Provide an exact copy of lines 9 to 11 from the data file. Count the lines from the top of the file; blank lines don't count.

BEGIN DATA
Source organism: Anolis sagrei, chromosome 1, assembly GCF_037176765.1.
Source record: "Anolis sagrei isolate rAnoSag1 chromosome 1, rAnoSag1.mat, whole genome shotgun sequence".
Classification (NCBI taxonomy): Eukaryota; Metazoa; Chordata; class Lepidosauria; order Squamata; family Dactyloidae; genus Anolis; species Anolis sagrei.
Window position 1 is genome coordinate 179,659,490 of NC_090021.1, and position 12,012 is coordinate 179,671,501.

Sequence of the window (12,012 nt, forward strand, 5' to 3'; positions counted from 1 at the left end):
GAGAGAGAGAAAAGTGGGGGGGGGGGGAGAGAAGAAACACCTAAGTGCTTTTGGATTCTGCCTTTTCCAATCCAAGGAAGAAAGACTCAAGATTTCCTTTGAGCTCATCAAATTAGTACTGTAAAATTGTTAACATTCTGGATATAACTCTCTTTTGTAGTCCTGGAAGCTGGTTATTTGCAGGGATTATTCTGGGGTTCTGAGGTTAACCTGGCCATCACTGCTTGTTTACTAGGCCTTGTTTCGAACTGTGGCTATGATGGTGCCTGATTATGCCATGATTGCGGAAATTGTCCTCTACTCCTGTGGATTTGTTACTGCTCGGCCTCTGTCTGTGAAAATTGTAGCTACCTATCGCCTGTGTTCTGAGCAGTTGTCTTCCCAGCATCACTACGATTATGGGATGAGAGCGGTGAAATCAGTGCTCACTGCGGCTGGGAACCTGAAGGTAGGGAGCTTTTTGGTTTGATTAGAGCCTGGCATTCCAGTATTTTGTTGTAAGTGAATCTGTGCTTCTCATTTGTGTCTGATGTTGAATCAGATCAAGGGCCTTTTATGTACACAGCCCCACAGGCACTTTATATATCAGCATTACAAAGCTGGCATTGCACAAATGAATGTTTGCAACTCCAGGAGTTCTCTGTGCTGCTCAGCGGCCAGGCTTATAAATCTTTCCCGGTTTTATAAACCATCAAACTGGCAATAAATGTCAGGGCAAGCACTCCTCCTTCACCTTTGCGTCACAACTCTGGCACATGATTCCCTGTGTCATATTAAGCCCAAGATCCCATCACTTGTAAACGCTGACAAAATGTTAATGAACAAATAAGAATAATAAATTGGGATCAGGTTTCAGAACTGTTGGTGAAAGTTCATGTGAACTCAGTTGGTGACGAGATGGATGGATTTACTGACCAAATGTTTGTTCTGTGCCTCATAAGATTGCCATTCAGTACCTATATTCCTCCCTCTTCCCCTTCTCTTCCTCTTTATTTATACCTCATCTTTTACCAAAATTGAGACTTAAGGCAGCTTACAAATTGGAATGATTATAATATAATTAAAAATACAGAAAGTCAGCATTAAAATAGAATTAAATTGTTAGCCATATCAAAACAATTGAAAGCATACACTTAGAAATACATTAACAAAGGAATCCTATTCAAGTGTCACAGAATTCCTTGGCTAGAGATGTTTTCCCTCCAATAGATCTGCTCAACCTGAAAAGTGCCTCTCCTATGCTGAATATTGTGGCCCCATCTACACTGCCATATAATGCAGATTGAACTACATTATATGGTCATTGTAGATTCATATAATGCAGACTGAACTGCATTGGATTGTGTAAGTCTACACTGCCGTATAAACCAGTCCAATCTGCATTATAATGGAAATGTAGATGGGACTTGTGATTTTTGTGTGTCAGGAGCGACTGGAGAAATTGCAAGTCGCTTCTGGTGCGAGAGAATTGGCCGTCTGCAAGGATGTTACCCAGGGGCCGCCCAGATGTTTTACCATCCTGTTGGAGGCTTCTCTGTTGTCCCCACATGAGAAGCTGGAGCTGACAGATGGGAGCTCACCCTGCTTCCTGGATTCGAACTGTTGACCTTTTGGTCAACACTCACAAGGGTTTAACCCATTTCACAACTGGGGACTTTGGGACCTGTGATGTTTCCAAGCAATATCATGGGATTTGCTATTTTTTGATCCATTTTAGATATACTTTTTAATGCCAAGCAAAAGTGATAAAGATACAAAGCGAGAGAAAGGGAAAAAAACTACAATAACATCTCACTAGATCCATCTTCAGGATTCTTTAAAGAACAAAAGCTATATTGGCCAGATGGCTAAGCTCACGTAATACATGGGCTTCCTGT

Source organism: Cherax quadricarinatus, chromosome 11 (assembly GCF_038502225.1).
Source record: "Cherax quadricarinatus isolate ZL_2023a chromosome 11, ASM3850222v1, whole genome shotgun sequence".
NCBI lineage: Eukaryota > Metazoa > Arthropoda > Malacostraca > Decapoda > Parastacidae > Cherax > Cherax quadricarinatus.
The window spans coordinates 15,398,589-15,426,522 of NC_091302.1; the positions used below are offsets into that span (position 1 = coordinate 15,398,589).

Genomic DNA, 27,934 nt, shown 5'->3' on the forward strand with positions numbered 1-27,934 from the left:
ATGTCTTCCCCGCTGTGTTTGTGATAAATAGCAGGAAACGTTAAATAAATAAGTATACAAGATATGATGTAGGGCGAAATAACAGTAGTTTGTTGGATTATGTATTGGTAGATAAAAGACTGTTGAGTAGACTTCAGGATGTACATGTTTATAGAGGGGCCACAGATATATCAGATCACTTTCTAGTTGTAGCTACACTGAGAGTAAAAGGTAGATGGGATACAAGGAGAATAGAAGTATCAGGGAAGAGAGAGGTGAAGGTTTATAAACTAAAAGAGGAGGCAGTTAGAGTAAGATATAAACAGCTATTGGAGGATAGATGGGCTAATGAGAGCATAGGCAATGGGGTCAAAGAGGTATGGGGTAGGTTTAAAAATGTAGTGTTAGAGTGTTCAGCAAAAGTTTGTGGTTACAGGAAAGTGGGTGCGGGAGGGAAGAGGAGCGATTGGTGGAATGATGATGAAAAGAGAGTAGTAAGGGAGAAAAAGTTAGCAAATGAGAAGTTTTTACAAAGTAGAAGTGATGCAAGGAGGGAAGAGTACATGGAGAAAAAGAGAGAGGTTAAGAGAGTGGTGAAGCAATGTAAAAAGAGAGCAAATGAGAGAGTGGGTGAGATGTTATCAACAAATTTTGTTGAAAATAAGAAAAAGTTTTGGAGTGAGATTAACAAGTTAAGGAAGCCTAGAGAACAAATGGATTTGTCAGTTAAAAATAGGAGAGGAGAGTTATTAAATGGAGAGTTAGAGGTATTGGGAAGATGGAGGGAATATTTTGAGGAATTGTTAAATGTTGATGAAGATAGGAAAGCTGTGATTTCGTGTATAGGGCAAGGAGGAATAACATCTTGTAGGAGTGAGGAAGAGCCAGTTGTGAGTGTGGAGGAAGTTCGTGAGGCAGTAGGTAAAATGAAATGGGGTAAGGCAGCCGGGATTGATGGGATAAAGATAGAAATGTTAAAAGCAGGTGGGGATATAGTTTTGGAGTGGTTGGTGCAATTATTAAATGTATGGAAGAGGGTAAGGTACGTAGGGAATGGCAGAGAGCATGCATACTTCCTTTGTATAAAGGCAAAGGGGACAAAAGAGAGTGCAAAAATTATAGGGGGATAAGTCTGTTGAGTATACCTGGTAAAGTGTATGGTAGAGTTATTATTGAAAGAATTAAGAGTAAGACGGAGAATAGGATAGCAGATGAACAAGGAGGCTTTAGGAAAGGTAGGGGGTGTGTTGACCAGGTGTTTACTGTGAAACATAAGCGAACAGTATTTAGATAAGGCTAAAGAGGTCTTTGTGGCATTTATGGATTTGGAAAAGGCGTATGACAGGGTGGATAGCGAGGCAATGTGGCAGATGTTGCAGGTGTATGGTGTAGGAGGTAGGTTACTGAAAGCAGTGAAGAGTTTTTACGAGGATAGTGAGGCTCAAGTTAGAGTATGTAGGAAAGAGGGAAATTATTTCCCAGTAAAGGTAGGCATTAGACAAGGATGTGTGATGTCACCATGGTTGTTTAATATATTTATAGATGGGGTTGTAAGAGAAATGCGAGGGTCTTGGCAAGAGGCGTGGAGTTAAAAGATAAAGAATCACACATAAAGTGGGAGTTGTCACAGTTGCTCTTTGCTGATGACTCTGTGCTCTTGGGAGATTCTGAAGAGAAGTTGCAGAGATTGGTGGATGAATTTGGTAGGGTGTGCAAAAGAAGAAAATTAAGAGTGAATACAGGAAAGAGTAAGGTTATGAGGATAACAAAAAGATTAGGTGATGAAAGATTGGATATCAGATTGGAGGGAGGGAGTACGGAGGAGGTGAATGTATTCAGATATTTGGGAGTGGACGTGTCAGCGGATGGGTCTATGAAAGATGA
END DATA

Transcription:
NCBI lineage: Eukaryota > Metazoa > Arthropoda > Malacostraca > Decapoda > Parastacidae > Cherax > Cherax quadricarinatus.
The window spans coordinates 15,398,589-15,426,522 of NC_091302.1; the positions used below are offsets into that span (position 1 = coordinate 15,398,589).

Genomic DNA, 27,934 nt, shown 5'->3' on the forward strand with positions numbered 1-27,934 from the left: